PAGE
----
If we carefully analyse the last three years, export earnings have marginally grown by 1.8% from Rs. 11.1 billion to Rs. 11.3 billion during three year period which in other words is a $ 70 million average increase per year. Whilst this performance can be termed good given the sluggish market condition it must be looked at in light with the depreciation of the currency as there is a strong correlation between depreciation of a currency.
Sri Lanka’s exchange rate against the US$ has depreciated by almost 30 rupees or by 20% during the period. If exports spruce happened due to rupee depreciation at this rate, export earnings could have soared at least by $ 2 billion. This means that the Government has failed in its export promotion drive together with FDI-led export promotion. Although FDI has picked up in 2017, it has not significantly contributed to boosting exports. This means that the new FDI has focused more on local market than export market. Hence we see the wise words of the ITC Director who said radical reforms are required if we are to drive exports at the NES launch ceremony at Temple Trees.
This comes in the backdrop of the European Ambassador voicing how Sri Lanka’s performance on ‘Corruption’ and ‘Governance’ have deteriorated in the last three years at the NES event at Temple Trees in the presence of the Prime Minister.
Tourism – impacted Q1 2018.
Empirical research indicates that the tourism industry tends to live on the edge. It the first to get affected due to internal issues like dengue, floods or elections but it the first to recover. One foreign visitor that a country attracts generates four jobs in the local market is the ratio that the world of tourism operates. In a typical island nation the contribution from the tourism sector can be as high as 25% of the GDP. Sri Lanka is at around 5-7% which tells us the opportunity Sri Lanka has to develop this sector and thereby contribute to the economy. Sri Lanka is looking at a quick win for the economy just like what George Surros said in 2015 and was echoed by Ricardo Haussmann from the Harvard University. But sadly the most demanded single activity wanted by the private sector, the global marketing campaign, has not happened even after three years since the new government came to power. There is almost Rs. 5-6 billion lying idle in the tourism account.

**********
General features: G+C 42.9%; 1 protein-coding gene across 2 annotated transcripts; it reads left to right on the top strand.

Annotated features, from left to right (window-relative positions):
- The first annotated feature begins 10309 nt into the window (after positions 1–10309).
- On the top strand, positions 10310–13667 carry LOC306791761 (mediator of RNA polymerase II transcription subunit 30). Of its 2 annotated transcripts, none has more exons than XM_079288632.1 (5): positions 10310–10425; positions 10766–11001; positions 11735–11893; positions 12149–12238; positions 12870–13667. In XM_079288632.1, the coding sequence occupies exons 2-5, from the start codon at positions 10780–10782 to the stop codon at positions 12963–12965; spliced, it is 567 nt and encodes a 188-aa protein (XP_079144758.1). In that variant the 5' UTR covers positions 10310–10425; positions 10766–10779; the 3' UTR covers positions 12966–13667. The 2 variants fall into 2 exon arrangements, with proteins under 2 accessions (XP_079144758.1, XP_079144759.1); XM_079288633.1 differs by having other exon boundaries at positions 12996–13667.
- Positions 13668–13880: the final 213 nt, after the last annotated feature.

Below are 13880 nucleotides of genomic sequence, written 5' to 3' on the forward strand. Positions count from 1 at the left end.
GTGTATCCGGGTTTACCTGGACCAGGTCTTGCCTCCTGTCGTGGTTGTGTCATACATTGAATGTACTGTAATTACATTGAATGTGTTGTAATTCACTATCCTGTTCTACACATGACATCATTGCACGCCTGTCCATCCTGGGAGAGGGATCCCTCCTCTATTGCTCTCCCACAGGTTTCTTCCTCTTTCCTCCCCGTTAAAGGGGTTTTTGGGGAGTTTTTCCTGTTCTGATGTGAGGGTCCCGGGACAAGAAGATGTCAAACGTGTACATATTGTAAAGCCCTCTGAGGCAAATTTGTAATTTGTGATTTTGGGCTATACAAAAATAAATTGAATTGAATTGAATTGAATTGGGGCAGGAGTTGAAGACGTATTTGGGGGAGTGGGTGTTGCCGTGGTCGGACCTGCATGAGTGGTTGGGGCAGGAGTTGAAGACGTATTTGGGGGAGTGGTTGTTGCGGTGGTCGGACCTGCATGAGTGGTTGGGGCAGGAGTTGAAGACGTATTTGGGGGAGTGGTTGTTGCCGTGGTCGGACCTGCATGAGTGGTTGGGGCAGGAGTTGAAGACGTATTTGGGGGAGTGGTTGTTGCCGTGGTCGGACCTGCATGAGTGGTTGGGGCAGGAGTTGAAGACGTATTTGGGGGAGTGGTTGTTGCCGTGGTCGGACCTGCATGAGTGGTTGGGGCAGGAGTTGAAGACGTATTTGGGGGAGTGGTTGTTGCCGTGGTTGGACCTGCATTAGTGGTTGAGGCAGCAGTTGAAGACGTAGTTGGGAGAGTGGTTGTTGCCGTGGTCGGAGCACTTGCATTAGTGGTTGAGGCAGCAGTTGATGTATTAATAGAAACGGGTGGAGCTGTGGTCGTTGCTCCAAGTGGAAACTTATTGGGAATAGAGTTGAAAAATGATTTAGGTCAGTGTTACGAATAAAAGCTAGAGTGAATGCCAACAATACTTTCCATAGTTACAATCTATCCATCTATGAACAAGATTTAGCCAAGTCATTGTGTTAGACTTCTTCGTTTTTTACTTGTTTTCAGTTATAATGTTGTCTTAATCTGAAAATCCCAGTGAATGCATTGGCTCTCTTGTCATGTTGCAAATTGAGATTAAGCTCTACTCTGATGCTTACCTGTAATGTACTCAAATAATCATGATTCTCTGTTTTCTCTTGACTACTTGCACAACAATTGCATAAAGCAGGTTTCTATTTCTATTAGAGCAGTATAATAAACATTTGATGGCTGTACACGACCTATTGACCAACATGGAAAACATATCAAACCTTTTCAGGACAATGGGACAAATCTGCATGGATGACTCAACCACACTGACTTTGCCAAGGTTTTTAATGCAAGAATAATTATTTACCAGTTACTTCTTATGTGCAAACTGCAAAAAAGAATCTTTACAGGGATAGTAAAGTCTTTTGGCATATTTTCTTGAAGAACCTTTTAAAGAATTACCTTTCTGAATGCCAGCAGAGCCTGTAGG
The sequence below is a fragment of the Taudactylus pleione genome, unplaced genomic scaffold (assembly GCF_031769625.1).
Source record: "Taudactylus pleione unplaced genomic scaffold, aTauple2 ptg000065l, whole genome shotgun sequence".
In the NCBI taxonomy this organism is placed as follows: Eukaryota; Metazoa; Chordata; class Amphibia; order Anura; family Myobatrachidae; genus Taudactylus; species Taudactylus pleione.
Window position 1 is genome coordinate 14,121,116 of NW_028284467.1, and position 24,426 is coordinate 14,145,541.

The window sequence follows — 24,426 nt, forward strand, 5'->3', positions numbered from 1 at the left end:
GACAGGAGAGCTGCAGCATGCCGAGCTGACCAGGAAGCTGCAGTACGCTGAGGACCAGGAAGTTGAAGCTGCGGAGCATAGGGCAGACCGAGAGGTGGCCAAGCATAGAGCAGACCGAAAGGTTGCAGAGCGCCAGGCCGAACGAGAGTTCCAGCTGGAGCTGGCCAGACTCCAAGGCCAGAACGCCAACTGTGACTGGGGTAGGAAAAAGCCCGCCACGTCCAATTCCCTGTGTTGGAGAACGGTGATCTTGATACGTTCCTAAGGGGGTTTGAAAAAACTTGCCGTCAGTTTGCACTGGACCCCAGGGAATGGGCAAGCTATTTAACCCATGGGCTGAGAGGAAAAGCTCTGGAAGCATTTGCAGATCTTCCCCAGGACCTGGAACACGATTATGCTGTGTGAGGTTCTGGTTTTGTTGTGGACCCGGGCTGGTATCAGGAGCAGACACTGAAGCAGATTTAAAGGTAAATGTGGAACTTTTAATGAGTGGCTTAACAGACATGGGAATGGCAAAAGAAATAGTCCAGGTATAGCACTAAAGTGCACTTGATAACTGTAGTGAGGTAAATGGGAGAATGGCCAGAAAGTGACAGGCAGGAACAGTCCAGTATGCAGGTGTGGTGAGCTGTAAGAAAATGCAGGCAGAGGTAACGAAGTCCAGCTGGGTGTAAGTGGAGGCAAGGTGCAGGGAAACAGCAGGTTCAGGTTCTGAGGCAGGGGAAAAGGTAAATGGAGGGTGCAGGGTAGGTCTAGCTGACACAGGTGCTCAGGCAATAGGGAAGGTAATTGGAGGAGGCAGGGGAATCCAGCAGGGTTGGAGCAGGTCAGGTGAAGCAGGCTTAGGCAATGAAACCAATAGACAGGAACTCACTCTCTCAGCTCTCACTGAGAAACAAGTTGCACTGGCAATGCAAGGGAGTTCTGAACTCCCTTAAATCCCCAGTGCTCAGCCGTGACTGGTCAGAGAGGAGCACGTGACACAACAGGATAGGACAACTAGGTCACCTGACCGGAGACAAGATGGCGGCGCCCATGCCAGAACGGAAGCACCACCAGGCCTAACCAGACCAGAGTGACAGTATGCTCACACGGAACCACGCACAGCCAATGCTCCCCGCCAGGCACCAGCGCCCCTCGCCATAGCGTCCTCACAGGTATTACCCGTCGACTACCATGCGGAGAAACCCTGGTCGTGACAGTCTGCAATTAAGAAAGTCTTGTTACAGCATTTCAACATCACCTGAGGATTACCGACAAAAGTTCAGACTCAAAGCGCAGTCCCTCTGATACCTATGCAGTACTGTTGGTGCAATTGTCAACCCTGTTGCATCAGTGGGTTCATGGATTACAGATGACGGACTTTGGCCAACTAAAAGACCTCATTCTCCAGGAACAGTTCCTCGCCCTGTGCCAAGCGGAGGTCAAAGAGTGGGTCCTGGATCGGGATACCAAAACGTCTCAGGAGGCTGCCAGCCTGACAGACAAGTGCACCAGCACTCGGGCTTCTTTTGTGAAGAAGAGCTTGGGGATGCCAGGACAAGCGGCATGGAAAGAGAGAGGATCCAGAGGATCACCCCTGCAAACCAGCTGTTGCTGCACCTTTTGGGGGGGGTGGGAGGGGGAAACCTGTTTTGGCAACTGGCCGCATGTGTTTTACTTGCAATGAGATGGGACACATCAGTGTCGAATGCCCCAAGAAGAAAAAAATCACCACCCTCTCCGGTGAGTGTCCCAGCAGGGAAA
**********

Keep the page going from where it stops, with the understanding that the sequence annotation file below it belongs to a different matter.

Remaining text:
If I may track back, the key initiative required on the development of the tourism industry is to increase the awareness level of Sri Lanka as a tourist destination in the development key markets and thereby make Sri Lanka a top of the mind destination among the potential visitors with a distinctive position as again competitor offerings like the Maldives. Successive governments have tried to address this issue but failed.
Way back in 2010 when the famous global marketing campaign ‘Miracle of Asia’ was totally developed, on the day of the launch it was cancelled stating that Sri Lanka is not a ‘small miracle’ but a ‘big miracle’ as the country has beaten a ruthless terror organisation called LTTE.
Then in 2015, when the current Government came to power, once again the initiative of the Global Marketing Campaign planned out with the technical committee consisting of professionals but just five days before the top seven global advertising agencies were to present the campaign it was cancelled and the board dissolved. We are now in 2018 and are yet to see the light of day on this activity whilst our competitor destinations like Maldives, Seychelles, Thailand or Malaysia have launched more than 10-12 marketing campaigns in the last 10 years.
Currently, communication is taking place on CNN, etc., which is a waste of funds given that what Sri Lanka requires is an integrated marketing campaign like any other destination marketing initiative. Sadly the industry has no one to turn to and Q1 performance indicates the low performance of the industry.
Where do we go from here?
There is no option but Sri Lanka will have embark on radical reforms structurally to drive up GDP growth and attract higher FDIs. Incidentally these were the very words of ADB Vice President Operations Wencai Zhang, who briefed the media before leaving the country last week.
Whilst this advice may be sound given that ADB has committed $ 1 billion grant funding for the next three years, a point to note is that radical reform results in hurt to the current system. This means it cannot be done given the election coming up in the next one year. Which means all the above feedback to the hierarchy will be only academic in nature.
(The writer is Country Director for an American investment company for South Asia. The thoughts are strictly his personal views. Writing is only a hobby he pursues.)